Out of the Woods Post Production, Part 1

Posted July 22, 2020

Improbable Fiction Last Blog Web

Over the course of the last few months, we talked to a number of APT actors and artists about the play-reading series, the pandemic and working on a Zoom stage. And since there's never enough space to include everything, we decided we could at least share more of what we've got. So enjoy this little peek behind the Zoom curtain with tidbits on each of the six play readings from the amazing folks who worked on them. 

Chekhov One Acts
What have you learned from working on the Zoom series?
Colleen Madden: Oh, so much already: More characters=more Zoom chaos! But I have also learned about light, sound, COMPUTERS (sort of), and that Shakespeare works with extreme close-ups!

Marcus Truschinski: I feel more comfortable with the medium. I feel like I’m more focused now that it’s starting to become a little more second nature. That doesn’t mean I’ve mastered it by any means! I’m constantly learning and trying to improve. 

Aaron Posner: Other than the basic weirdness of the whole thing, it is actually not that different when you are exploring text and character… and fortunately these pieces are mostly driven by text and character. Movement and connection and relationship are harder, but we were fortunate that we had actors who already have deep and rich and complicated relationships, so much of that was taken care of for us.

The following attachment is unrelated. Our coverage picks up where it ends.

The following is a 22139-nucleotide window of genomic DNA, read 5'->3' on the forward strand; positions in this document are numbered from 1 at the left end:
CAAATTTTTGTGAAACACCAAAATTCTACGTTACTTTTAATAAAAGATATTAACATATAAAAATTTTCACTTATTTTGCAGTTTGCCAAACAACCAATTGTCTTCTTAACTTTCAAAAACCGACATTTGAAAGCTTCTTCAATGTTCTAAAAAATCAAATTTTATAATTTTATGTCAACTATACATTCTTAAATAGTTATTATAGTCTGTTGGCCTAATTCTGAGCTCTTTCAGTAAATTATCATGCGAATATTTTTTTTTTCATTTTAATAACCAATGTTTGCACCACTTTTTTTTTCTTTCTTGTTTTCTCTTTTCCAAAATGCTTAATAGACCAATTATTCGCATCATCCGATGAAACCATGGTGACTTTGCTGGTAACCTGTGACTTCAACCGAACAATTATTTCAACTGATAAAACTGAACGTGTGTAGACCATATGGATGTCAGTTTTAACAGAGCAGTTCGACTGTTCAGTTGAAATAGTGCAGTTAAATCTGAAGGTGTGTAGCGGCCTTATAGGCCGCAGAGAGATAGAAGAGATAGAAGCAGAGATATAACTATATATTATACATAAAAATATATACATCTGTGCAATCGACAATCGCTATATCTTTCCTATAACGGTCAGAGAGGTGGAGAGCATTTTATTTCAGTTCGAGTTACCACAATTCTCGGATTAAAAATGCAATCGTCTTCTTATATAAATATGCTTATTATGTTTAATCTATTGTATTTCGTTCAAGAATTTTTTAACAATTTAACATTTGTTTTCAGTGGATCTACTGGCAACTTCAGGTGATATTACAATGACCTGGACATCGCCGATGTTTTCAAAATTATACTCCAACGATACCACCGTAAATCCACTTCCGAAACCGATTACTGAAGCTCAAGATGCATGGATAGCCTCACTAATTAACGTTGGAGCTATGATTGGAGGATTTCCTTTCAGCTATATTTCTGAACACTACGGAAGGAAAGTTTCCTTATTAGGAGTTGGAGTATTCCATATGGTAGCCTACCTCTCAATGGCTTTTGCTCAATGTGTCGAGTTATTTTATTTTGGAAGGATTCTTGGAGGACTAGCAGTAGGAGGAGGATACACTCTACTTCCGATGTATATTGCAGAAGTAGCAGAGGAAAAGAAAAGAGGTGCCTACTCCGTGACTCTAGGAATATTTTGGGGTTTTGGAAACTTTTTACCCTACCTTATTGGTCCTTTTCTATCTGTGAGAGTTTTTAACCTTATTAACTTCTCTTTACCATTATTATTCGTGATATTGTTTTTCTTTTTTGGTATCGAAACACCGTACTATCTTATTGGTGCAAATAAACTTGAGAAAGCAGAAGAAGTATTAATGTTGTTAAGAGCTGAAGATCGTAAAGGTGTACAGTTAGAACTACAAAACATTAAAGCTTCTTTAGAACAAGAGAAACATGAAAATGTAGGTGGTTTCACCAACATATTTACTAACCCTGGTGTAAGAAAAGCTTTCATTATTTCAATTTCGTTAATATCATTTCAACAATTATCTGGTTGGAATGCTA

As You Like It
Where did you do your work?
Nate Burger: It kind of depends honestly. I've been trying to experiment with different areas; I live in a one-bedroom apartment with my wife, so trying to navigate monopolizing a small space that is shared by two people can be a little rough. I think we've figured out that the bedroom is the least of an imposition on her, so mostly I'm in there, and more specifically: I also had a really fun time playing in the doorway of my closet for Arms and the Man. It gave me an actual physical hiding place! Which was so much fun and really made it feel like I was onstage.

Melisa Pereyra: We did the first read and at the end John (Director John Langs) said it makes sense to me for you all to be where you are. He liked that Nate was in his kitchen, and the two doors behind me in my office. We just worked with what was present, rather than create an environment for the characters we were playing...we invited them to come to our homes. The same rules applied to the props. When we could keep it simple, we did.

Eva Breneman: I have a big red comfy chair in my living room. I sit on it with my computer on a two books on a tray table. My computer is attached to an Ethernet cable that snakes across the length of my apartment—my wifi is so bad that I have to be hardwired to the internet or my Zoom goes crazy! Periodically my cat Mirabel will climb up next to my chair and try to drink out of my water glass. Alternatively she will stand behind my shoulder—she is quite the show-cat.

Arms and the Man
How does working differ on Zoom?